WATER SUPPLY

To The Editor Of The Statesman SIR, – Within the past week, and without any previous warning, the water supply of McLeod Street has on two occasions been entirely cut off, so much so, that those living on the ground floors have had to be satisfied with just a dribble, while the unfortunates who, like myself, live on the upper floors cannot get a drop at any time. The street hydrants are similarly affected. Will the Corporation offer some explanation with regard to this state of affairs? Needless to say we are entirely at the mercy of the bhisti, who is always on the look out for such opportunities of which he takes full advantage, and when asked to fetch up a skinful of water assumes the attitude of “take it at my price or do without.”

RESIDENT.

Calcutta.

THE PEACE CELEBRATIONS

To The Editor Of The Statesman

SIR, – I have read with the deepest concern of the movements, commencing from Delhi, taken up here and there by some of the political leaders of the Moslem, Hindu, and other communities with the avowed object of threatening Government on the Khalifate question. I am unable to find any connection between the happy Peace Celebrations – due to the liberation of the world from the despotic cruelty and abominable crimes of the Huns – and the Khalifate question as raised by these leaders. I can hardly understand why political leaders should thus combine and threaten Government, like a child threatening his parents. Let us pause here and watch over the further movements of these short-sighted leaders to see if they will yet take the right path.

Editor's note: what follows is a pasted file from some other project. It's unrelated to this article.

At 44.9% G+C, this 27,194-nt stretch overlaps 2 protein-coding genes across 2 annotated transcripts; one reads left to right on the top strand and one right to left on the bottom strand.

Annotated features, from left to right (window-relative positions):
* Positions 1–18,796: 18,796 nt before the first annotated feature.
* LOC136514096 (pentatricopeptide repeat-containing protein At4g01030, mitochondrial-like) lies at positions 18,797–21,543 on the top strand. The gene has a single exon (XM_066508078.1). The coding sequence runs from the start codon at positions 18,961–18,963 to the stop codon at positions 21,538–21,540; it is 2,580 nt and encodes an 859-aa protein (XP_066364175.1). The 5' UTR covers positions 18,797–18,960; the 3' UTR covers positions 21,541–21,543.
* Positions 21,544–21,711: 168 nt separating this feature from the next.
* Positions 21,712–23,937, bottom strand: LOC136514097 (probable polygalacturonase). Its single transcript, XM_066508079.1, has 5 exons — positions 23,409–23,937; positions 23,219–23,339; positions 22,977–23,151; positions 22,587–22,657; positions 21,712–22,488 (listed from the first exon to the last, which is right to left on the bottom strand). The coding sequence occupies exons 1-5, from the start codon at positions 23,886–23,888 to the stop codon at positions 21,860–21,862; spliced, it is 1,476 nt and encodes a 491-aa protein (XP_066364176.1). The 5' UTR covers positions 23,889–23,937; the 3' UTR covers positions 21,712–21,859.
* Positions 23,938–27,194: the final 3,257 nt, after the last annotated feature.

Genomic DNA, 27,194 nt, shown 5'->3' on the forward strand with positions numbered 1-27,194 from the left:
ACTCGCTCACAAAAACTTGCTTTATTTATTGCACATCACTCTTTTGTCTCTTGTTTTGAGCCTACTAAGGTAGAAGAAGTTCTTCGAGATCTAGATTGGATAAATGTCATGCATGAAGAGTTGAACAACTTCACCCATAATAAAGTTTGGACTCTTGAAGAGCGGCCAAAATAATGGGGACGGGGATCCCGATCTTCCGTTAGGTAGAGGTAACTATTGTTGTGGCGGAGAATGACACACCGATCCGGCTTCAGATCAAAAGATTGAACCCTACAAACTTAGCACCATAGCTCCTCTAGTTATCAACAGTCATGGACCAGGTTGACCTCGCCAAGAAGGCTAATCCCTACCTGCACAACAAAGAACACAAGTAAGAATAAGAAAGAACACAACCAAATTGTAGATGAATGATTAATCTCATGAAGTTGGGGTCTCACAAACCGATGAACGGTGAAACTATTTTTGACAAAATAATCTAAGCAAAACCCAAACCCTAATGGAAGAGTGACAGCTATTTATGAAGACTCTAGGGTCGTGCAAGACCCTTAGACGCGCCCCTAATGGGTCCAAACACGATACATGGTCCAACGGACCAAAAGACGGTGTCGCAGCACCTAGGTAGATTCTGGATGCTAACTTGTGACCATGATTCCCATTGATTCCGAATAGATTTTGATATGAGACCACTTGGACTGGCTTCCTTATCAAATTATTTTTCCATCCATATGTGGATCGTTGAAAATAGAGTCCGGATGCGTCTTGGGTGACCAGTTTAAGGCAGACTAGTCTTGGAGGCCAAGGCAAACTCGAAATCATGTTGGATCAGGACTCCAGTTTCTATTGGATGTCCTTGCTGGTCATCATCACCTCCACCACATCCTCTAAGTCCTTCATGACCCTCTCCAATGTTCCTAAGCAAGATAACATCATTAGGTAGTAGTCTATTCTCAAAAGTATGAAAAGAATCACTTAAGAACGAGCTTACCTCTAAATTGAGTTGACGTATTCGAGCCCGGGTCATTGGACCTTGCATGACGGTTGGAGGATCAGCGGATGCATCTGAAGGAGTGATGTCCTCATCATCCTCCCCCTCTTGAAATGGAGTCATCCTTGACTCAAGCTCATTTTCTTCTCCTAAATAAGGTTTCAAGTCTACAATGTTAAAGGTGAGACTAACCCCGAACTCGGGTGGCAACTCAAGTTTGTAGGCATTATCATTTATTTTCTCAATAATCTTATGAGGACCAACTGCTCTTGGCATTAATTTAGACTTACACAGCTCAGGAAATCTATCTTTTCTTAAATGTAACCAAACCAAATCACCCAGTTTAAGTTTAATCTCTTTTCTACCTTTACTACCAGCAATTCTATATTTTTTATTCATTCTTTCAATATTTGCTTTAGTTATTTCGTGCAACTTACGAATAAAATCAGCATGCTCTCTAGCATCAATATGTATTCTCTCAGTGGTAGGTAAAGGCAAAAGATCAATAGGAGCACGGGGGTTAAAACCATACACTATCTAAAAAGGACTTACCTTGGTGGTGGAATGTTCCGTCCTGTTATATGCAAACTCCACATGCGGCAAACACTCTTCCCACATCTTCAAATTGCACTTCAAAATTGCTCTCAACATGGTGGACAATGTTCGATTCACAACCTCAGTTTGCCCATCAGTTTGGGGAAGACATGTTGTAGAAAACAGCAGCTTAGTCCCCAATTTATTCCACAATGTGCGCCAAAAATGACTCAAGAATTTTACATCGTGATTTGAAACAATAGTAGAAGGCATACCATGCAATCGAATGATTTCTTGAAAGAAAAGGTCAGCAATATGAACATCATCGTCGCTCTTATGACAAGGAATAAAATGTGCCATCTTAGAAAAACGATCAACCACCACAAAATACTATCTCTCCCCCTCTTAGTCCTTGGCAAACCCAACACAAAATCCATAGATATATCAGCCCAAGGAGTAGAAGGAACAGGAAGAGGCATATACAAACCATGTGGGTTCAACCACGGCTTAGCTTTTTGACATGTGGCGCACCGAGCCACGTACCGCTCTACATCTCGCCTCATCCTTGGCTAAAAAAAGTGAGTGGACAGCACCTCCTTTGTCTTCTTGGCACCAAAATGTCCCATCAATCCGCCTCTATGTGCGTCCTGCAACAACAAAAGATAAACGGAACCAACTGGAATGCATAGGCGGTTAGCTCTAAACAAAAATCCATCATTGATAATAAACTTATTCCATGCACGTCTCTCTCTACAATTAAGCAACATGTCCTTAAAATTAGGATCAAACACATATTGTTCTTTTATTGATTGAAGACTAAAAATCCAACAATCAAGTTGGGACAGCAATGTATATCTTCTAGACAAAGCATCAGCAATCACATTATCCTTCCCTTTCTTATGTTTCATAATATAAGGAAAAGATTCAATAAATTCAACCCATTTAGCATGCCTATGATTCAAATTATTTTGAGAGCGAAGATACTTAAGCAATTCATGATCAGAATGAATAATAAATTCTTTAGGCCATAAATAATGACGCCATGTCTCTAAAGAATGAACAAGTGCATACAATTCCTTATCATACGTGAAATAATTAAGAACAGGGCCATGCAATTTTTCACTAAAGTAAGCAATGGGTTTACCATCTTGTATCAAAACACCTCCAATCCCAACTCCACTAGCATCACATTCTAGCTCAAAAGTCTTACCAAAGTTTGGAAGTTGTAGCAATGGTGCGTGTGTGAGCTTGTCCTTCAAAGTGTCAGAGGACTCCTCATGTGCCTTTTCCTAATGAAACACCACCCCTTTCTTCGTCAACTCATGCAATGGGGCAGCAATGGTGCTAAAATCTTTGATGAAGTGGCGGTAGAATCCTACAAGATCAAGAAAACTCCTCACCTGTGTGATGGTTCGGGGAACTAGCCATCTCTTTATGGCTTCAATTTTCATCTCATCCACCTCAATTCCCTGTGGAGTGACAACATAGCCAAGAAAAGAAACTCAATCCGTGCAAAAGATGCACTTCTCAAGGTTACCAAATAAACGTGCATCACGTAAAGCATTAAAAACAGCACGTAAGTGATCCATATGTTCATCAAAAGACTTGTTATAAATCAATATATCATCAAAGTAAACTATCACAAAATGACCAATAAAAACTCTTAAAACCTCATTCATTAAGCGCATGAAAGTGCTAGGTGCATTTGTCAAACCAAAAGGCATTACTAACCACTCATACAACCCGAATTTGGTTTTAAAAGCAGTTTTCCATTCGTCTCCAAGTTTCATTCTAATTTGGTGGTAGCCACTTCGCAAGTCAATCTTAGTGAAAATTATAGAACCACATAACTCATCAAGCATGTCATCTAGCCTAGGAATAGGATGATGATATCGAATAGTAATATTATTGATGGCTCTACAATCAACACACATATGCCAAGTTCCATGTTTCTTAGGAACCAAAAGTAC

A MUSALMAN.

Calcutta.

THE CHEMIST’S SHOP

To The Editor Of The Statesman

SIR, – On behalf of the retail chemists and chemists’ assistants of Calcutta, may we draw your attention to the injustice of penalising the chemist because he has, by a long arduous and expensive training, made himself more useful to the public than the majority of his fellow tradesmen? The working day of the chemist at present is, roughly from 9 or 9-30 A.M. to 5-30 or 6 P.M., with an extension every second or third night to 8 or 8-30 P.M. He works from 9 A.M. to 8 P.M. every second or third Sunday and loses half or one third, as the case may be, of the regular holidays during the year. Compare these hours with those of assistants in any other business, either trade or mercantile, and consider the exacting nature of the work which requires a mental capacity considerably exceeding that of a bank or invoice clerk. It is now suggested that in the interests of “the public” the chemist’s burden should be still further increased.

CALCUTTA CHEMISTS’ ASSISTANTS.

Calcutta.